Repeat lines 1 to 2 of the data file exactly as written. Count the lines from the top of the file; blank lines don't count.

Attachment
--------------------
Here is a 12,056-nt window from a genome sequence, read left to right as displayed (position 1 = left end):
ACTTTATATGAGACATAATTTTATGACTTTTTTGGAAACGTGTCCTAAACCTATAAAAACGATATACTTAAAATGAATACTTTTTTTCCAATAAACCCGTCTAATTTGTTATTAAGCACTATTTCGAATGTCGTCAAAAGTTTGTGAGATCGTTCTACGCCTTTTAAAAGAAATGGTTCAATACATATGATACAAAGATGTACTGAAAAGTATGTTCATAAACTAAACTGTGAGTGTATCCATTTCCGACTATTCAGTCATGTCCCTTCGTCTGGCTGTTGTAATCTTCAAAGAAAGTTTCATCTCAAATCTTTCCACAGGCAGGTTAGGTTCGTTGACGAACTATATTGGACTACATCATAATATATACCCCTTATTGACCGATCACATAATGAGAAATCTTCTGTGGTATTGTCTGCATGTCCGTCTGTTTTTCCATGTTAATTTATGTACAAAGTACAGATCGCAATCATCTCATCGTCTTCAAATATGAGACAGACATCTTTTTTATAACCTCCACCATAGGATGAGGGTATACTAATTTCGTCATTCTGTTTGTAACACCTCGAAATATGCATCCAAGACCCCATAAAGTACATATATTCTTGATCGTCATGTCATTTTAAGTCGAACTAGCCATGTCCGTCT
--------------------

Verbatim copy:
Here is a 12,056-nt window from a genome sequence, read left to right as displayed (position 1 = left end):
ACTTTATATGAGACATAATTTTATGACTTTTTTGGAAACGTGTCCTAAACCTATAAAAACGATATACTTAAAATGAATACTTTTTTTCCAATAAACCCGTCTAATTTGTTATTAAGCACTATTTCGAATGTCGTCAAAAGTTTGTGAGATCGTTCTACGCCTTTTAAAAGAAATGGTTCAATACATATGATACAAAGATGTACTGAAAAGTATGTTCATAAACTAAACTGTGAGTGTATCCATTTCCGACTATTCAGTCATGTCCCTTCGTCTGGCTGTTGTAATCTTCAAAGAAAGTTTCATCTCAAATCTTTCCACAGGCAGGTTAGGTTCGTTGACGAACTATATTGGACTACATCATAATATATACCCCTTATTGACCGATCACATAATGAGAAATCTTCTGTGGTATTGTCTGCATGTCCGTCTGTTTTTCCATGTTAATTTATGTACAAAGTACAGATCGCAATCATCTCATCGTCTTCAAATATGAGACAGACATCTTTTTTATAACCTCCACCATAGGATGAGGGTATACTAATTTCGTCATTCTGTTTGTAACACCTCGAAATATGCATCCAAGACCCCATAAAGTACATATATTCTTGATCGTCATGTCATTTTAAGTCGAACTAGCCATGTCCGTCT